After Edward Snowden broke the story that the NSA was spying on every single American Citizen, it almost seemed like “we the people” started to care …
It almost seemed like “we the people” were pissed about the Government’s gross violation of the American people’s natural (and constitutionally protected) rights to privacy …
Then, it just kind of faded away.
Edward Snowden is still a man without a country and can’t return home to the USA without fear of being imprisoned (or maybe even killed).
The whistleblower suffered for leaking this important information, but did the government?
Is your privacy at thing of the past? Maybe not, if guys like Rand Paul have anything to say about it.
Here’s the story …
May 2015, an important month for your privacy and liberty
In case you have not been following what’s been going on this month with the PATRIOT act, I’ll let the good Judge Andrew Napolitano explain …
“A decision last week about National Security Agency spying by a panel of judges on the United States Court of Appeals in New York City sent shock waves through the government. The court ruled that a section of the Patriot Act that is due to expire at the end of this month and on which the government has relied as a basis for its bulk acquisition of telephone data during the past 14 years does not authorize that acquisition.
This may sound like legal mumbo jumbo, but it goes to the heart of the relationship between the people and their government in a free society. Here is the backstory and the latest.
The Patriot Act is the centerpiece of the federal government’s false claims that by surrendering our personal liberties, it can somehow keep us safe. The liberty-for-safety offer has been around for millennia and was poignant at the time of the founding of the American republic.
The Framers addressed it in the Constitution itself, where they recognized the primacy of the right to privacy and insured against its violation by intentionally forcing the government to jump through some difficult hoops before it can capture our thoughts, words or private behavior.
Those hoops are the requirement of a search warrant issued by a judge and based on evidence — called probable cause — demonstrating that it is more likely than not that the government will find what it is looking for from the person or place it is targeting. Only then may a judge issue a warrant, which must specifically describe the place to be searched or specifically identify the person or thing to be seized.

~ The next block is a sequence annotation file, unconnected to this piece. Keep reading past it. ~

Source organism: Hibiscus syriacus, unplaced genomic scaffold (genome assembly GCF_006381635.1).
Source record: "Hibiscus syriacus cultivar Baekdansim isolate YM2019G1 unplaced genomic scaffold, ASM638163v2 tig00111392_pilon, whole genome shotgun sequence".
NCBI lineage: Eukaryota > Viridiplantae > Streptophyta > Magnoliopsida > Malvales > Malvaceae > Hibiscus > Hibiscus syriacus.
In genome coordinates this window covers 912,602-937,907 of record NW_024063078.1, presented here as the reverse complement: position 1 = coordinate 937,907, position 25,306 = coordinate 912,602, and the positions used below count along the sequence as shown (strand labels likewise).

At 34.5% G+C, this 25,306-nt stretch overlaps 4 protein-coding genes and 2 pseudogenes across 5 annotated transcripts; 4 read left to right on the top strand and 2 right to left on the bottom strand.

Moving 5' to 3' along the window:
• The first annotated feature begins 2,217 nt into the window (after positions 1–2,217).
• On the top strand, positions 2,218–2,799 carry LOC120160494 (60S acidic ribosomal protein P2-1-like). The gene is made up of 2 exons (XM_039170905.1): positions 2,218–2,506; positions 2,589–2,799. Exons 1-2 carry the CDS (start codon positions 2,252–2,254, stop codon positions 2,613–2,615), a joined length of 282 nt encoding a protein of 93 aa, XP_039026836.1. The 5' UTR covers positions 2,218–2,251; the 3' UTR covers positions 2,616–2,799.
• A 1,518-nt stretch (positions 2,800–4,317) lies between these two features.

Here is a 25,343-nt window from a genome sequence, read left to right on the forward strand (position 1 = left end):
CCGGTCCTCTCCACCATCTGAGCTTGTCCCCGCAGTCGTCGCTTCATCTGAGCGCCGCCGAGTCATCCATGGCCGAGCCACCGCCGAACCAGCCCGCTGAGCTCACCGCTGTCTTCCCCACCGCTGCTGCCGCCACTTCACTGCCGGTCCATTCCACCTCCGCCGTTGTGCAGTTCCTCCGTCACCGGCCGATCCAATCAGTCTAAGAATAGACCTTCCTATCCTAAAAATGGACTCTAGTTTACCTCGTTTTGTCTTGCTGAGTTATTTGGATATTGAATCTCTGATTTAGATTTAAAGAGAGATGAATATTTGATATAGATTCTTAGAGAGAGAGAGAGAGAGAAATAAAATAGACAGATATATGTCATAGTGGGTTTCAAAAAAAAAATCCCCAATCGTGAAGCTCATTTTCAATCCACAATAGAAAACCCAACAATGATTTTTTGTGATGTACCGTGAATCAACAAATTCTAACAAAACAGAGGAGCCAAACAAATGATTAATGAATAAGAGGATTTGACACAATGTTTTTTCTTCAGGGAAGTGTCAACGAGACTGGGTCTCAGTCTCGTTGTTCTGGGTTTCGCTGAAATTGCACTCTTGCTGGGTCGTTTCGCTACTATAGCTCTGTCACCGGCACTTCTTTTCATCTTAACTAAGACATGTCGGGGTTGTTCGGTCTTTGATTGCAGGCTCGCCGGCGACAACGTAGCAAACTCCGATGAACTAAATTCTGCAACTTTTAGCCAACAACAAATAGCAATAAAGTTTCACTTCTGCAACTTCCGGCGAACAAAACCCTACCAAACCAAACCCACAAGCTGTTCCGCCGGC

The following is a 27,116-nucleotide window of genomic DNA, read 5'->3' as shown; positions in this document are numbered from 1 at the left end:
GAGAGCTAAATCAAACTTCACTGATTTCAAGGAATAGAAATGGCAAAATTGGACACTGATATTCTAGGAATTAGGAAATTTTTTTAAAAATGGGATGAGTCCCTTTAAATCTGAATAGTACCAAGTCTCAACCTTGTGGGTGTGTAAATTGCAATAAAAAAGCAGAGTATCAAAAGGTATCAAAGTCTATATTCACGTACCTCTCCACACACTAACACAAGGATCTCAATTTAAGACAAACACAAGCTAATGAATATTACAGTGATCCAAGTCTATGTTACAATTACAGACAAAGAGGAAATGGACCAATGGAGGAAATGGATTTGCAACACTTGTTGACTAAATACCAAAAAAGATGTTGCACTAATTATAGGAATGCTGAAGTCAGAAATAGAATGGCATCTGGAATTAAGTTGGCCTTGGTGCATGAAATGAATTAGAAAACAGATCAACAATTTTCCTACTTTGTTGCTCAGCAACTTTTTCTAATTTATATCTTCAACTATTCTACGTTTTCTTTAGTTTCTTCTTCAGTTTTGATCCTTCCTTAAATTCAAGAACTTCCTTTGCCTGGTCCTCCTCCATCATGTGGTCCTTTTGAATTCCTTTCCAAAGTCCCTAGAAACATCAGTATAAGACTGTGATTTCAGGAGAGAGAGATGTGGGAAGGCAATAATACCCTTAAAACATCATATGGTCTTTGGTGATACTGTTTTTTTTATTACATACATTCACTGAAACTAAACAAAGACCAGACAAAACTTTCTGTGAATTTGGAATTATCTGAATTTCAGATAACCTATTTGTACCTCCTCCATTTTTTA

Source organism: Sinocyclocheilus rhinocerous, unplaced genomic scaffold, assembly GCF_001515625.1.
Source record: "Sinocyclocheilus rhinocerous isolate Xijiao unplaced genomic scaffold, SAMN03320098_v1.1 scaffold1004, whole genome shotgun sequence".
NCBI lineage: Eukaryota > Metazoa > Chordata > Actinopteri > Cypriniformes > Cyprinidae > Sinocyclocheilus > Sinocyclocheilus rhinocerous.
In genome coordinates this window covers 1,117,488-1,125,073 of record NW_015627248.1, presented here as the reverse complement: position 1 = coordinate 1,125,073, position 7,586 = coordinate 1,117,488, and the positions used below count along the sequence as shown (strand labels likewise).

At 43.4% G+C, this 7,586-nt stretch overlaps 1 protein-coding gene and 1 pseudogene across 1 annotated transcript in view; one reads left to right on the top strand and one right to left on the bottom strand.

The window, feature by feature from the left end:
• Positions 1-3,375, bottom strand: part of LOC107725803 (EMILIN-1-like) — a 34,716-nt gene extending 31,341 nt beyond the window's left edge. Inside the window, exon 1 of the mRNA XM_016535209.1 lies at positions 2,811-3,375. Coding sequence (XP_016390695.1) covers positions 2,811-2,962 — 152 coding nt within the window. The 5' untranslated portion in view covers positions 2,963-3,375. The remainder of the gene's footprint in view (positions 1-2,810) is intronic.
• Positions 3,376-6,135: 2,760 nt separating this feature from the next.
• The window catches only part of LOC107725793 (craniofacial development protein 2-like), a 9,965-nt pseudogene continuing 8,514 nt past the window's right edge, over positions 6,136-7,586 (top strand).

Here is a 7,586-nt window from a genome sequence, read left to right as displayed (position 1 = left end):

None of this is new. It has been at the core of our system of government since the 1790s. It is embodied in the Fourth Amendment, which is at the heart of the Bill of Rights. It is quintessentially American.
The Patriot Act has purported to do away with the search warrant requirement by employing language so intentionally vague that the government can interpret it as it wishes. Add to this the secret venue for this interpretation — the Foreign Intelligence Surveillance Act (FISA) court to which the Patriot Act directs that NSA applications for authority to spy on Americans are to be made — and you have the totalitarian stew we have been force-fed since October 2001.
Because the FISA court meets in secret, Americans did not know that the feds were spying on all of us all the time and relying on their own unnatural reading of words in the Patriot Act to justify it — until Edward Snowden spilled the beans on his former employer nearly two years ago.
The feds argued to the secret court that they were entitled to any phone call data they wanted — usually sought by area code or ZIP code or the customer base of telecom service providers — so long as they claimed to need it to search for communications about terror-related activities, and they claimed they needed everyone’s records, and they claimed the Patriot Act authorized this.
The secret court bought those claims and — fast-forward to today — the feds now have immediate access to our phone calls in real time. They can turn on our cellphones in our pockets and purses and use them as listening devices without us knowing it, and they have physical access to all telephone carriers’ equipment whenever they wish, which today is 24/7.